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Byton founder says he quit because of Chinese government interference

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‘They are going to drive it to a stage where the whole Byton thing will be shut down’

Carsten Breitfeld, a founder and former CEO of EV startup Byton, says he left the company earlier this year because the Chinese government exerted too much influence after an investment from the country’s oldest state-owned automaker, First Auto Works (FAW). He said that while the deal with FAW lent the credibility he sought for Byton and increased access to suppliers, those benefits came with oversight and interference.

Breitfeld, who recently became the new CEO of struggling EV startup Faraday Future, made the comments during a media event held at Faraday Future’s Los Angeles headquarters on Thursday.

Breitfeld co-founded Byton in 2017 after a long career at BMW where he was in charge of the automaker’s BMW i program. Byton is headquartered in China and has offices in Munich and Silicon Valley. The company showed off a concept SUV at the 2018 Consumer Electronics Show where it also announced an ambitious plan to put the vehicle into production by the end of 2019.

To help make sure that happened, Byton announced last year that it was teaming up with FAW, and this year, it said the state-owned automaker was leading a big investment round that would get the startup’s electric SUV into production.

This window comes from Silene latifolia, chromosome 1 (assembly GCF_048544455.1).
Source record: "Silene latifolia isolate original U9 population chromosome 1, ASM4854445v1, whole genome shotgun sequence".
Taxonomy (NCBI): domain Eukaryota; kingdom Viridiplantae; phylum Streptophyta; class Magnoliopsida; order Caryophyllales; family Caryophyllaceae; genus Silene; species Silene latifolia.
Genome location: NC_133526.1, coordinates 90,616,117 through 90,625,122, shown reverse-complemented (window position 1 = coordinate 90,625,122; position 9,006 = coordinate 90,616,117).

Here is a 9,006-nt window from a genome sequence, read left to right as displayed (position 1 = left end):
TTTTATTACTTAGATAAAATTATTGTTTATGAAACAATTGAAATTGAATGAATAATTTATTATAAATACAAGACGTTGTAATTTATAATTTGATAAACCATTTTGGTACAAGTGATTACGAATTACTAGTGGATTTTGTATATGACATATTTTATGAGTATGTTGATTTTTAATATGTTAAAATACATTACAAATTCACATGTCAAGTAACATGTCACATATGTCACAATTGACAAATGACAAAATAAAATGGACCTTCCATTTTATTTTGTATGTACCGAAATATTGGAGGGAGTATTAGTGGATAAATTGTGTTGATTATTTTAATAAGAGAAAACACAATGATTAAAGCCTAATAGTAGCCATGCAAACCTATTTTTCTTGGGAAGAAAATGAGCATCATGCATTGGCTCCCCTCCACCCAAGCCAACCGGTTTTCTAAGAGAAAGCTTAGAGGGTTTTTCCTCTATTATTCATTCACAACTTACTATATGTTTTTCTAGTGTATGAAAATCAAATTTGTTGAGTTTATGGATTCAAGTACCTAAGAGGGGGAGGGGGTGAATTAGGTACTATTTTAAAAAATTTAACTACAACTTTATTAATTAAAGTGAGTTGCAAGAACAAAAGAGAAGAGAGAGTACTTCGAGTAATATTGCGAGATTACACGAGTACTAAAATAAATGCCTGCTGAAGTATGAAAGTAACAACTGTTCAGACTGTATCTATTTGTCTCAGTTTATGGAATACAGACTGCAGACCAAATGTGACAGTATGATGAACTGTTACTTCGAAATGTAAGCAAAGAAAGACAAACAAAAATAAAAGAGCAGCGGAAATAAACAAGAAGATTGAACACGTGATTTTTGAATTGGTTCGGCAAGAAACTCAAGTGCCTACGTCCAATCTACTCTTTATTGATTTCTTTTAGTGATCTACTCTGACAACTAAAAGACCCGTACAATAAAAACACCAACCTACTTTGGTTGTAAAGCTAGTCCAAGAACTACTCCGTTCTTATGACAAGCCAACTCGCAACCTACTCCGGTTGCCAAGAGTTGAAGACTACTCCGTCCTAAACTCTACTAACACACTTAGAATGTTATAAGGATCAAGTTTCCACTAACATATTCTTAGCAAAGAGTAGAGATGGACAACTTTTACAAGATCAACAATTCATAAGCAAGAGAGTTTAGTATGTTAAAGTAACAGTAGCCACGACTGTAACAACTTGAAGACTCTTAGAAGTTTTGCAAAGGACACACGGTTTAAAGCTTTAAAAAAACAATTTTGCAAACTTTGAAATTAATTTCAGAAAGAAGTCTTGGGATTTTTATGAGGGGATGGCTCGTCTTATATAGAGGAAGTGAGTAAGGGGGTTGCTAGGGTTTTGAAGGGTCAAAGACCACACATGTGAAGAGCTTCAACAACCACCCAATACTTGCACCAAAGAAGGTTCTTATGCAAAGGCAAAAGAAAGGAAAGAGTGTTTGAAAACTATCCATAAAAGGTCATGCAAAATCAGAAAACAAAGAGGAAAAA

But Breitfeld said on Thursday that he “didn’t realize enough” what it meant to take investment from a state-owned automaker like FAW. He also says FAW took away his responsibilities.

“If the Chinese government enters your company, and takes, to some degree, influence or control, which they did at the end of the day, then things will change,” Breitfeld said. “They pushed the direction of Byton [to a place that was] not in line with what I thought we should do.”

FAW owns about 15 percent of Byton, Breitfeld claims, following the equity investment that was announced earlier this year. And he said the state-owned automaker has loaned hundreds of millions more to Byton since then, using the startup’s manufacturing facility in China and other assets as collateral.

“My feeling is they are going to drive it to a stage where the whole Byton thing will be shut down, they will just keep the plant and the platform,” he said, referring to Byton’s manufacturing facility in Nanjing, China, and the electric technology that powers the startup’s vehicle. Breitfeld also said FAW was approving all of Byton’s expenses and that many on the startup’s engineering team have left the company. “Everyone running the company now is PR and marketing,” he said. “The technical guys all left. By the way, in the future you might find them in another place not so far away from myself.”

“To be very clear though, I don’t want them to fail,” Breitfeld added. Breitfeld still has equity in the company, he said, and is still in “not very friendly” discussions with Byton and FAW over the status of that equity.

A spokesperson for Byton said in an email that “FAW is indeed a major investor, although their stake is smaller than Carsten states and they only hold one seat on the Byton board.”

“In addition, we have almost 500 employees here at Byton’s R&D center in Santa Clara, the vast majority of them being engineers, with hundreds of additional engineers at the Nanjing R&D center and production facility,” they added.

FAW did not immediately respond to a request for comment.

Breitfeld’s co-founder, Daniel Kirchert, has since taken over as CEO of Byton. Kirchert told The Verge earlier this month that Breitfeld’s departure was unexpected.

“That came as a surprise in April, when he left so suddenly,” he said. “I wish him best for the future and also his new endeavor.”

On the deal with FAW, Kirchert called it a “really good fit” and said the automaker “respect[s] our independence as a startup.”